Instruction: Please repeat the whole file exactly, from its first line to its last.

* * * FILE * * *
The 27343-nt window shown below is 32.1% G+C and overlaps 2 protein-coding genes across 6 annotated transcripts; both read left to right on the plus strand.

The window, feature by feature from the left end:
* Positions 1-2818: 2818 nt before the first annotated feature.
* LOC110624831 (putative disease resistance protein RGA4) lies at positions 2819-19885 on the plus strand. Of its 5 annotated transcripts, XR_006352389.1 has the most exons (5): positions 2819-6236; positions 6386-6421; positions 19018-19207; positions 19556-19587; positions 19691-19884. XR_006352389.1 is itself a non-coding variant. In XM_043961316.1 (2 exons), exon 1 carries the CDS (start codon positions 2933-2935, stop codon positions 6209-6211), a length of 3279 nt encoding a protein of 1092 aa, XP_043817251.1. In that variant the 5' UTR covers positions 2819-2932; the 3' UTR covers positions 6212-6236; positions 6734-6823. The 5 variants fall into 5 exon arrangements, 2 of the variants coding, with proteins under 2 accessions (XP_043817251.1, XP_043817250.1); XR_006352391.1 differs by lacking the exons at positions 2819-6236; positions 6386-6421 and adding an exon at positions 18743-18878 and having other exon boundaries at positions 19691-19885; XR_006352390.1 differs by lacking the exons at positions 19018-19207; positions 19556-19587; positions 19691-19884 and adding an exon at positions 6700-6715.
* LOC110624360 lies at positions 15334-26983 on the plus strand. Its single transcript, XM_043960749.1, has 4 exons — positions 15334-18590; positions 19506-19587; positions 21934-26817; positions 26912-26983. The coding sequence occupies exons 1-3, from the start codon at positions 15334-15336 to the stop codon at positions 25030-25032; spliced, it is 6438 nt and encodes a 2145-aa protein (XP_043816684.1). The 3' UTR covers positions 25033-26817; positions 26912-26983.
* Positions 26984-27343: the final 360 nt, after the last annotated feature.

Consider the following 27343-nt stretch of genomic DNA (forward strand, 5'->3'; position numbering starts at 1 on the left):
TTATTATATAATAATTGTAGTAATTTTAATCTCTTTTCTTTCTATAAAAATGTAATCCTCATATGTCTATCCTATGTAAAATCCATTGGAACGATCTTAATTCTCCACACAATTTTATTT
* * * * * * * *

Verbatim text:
The 27343-nt window shown below is 32.1% G+C and overlaps 2 protein-coding genes across 6 annotated transcripts; both read left to right on the plus strand.

The window, feature by feature from the left end:
* Positions 1-2818: 2818 nt before the first annotated feature.
* LOC110624831 (putative disease resistance protein RGA4) lies at positions 2819-19885 on the plus strand. Of its 5 annotated transcripts, XR_006352389.1 has the most exons (5): positions 2819-6236; positions 6386-6421; positions 19018-19207; positions 19556-19587; positions 19691-19884. XR_006352389.1 is itself a non-coding variant. In XM_043961316.1 (2 exons), exon 1 carries the CDS (start codon positions 2933-2935, stop codon positions 6209-6211), a length of 3279 nt encoding a protein of 1092 aa, XP_043817251.1. In that variant the 5' UTR covers positions 2819-2932; the 3' UTR covers positions 6212-6236; positions 6734-6823. The 5 variants fall into 5 exon arrangements, 2 of the variants coding, with proteins under 2 accessions (XP_043817251.1, XP_043817250.1); XR_006352391.1 differs by lacking the exons at positions 2819-6236; positions 6386-6421 and adding an exon at positions 18743-18878 and having other exon boundaries at positions 19691-19885; XR_006352390.1 differs by lacking the exons at positions 19018-19207; positions 19556-19587; positions 19691-19884 and adding an exon at positions 6700-6715.
* LOC110624360 lies at positions 15334-26983 on the plus strand. Its single transcript, XM_043960749.1, has 4 exons — positions 15334-18590; positions 19506-19587; positions 21934-26817; positions 26912-26983. The coding sequence occupies exons 1-3, from the start codon at positions 15334-15336 to the stop codon at positions 25030-25032; spliced, it is 6438 nt and encodes a 2145-aa protein (XP_043816684.1). The 3' UTR covers positions 25033-26817; positions 26912-26983.
* Positions 26984-27343: the final 360 nt, after the last annotated feature.

Consider the following 27343-nt stretch of genomic DNA (forward strand, 5'->3'; position numbering starts at 1 on the left):
TTATTATATAATAATTGTAGTAATTTTAATCTCTTTTCTTTCTATAAAAATGTAATCCTCATATGTCTATCCTATGTAAAATCCATTGGAACGATCTTAATTCTCCACACAATTTTATTT